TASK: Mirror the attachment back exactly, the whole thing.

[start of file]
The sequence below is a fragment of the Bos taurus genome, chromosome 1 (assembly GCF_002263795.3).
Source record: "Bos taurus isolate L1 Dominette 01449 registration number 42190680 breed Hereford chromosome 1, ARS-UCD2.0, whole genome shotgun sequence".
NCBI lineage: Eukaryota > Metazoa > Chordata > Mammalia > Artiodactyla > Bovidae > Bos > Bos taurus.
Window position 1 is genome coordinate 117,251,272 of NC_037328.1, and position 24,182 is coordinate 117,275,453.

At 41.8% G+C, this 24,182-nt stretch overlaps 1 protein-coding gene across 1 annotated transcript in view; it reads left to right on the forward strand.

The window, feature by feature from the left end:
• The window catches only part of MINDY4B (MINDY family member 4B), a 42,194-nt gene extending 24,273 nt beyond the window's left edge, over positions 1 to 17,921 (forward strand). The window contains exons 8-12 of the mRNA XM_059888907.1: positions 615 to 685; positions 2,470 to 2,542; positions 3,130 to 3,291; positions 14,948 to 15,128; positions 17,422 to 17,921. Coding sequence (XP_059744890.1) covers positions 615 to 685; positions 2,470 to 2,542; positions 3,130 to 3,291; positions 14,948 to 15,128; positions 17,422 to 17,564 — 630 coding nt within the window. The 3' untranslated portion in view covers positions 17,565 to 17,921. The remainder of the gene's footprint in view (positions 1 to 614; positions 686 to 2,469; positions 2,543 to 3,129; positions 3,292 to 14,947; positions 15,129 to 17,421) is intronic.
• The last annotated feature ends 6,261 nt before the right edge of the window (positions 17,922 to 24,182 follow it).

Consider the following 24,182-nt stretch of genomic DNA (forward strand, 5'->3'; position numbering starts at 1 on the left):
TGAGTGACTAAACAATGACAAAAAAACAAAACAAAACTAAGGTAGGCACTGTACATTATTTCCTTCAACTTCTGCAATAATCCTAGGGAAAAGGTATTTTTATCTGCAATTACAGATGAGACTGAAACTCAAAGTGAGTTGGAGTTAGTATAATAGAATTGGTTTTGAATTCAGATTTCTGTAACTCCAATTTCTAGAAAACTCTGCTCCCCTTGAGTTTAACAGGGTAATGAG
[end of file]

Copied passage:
The sequence below is a fragment of the Bos taurus genome, chromosome 1 (assembly GCF_002263795.3).
Source record: "Bos taurus isolate L1 Dominette 01449 registration number 42190680 breed Hereford chromosome 1, ARS-UCD2.0, whole genome shotgun sequence".
NCBI lineage: Eukaryota > Metazoa > Chordata > Mammalia > Artiodactyla > Bovidae > Bos > Bos taurus.
Window position 1 is genome coordinate 117,251,272 of NC_037328.1, and position 24,182 is coordinate 117,275,453.

At 41.8% G+C, this 24,182-nt stretch overlaps 1 protein-coding gene across 1 annotated transcript in view; it reads left to right on the forward strand.

The window, feature by feature from the left end:
• The window catches only part of MINDY4B (MINDY family member 4B), a 42,194-nt gene extending 24,273 nt beyond the window's left edge, over positions 1 to 17,921 (forward strand). The window contains exons 8-12 of the mRNA XM_059888907.1: positions 615 to 685; positions 2,470 to 2,542; positions 3,130 to 3,291; positions 14,948 to 15,128; positions 17,422 to 17,921. Coding sequence (XP_059744890.1) covers positions 615 to 685; positions 2,470 to 2,542; positions 3,130 to 3,291; positions 14,948 to 15,128; positions 17,422 to 17,564 — 630 coding nt within the window. The 3' untranslated portion in view covers positions 17,565 to 17,921. The remainder of the gene's footprint in view (positions 1 to 614; positions 686 to 2,469; positions 2,543 to 3,129; positions 3,292 to 14,947; positions 15,129 to 17,421) is intronic.
• The last annotated feature ends 6,261 nt before the right edge of the window (positions 17,922 to 24,182 follow it).

Consider the following 24,182-nt stretch of genomic DNA (forward strand, 5'->3'; position numbering starts at 1 on the left):
TGAGTGACTAAACAATGACAAAAAAACAAAACAAAACTAAGGTAGGCACTGTACATTATTTCCTTCAACTTCTGCAATAATCCTAGGGAAAAGGTATTTTTATCTGCAATTACAGATGAGACTGAAACTCAAAGTGAGTTGGAGTTAGTATAATAGAATTGGTTTTGAATTCAGATTTCTGTAACTCCAATTTCTAGAAAACTCTGCTCCCCTTGAGTTTAACAGGGTAATGAG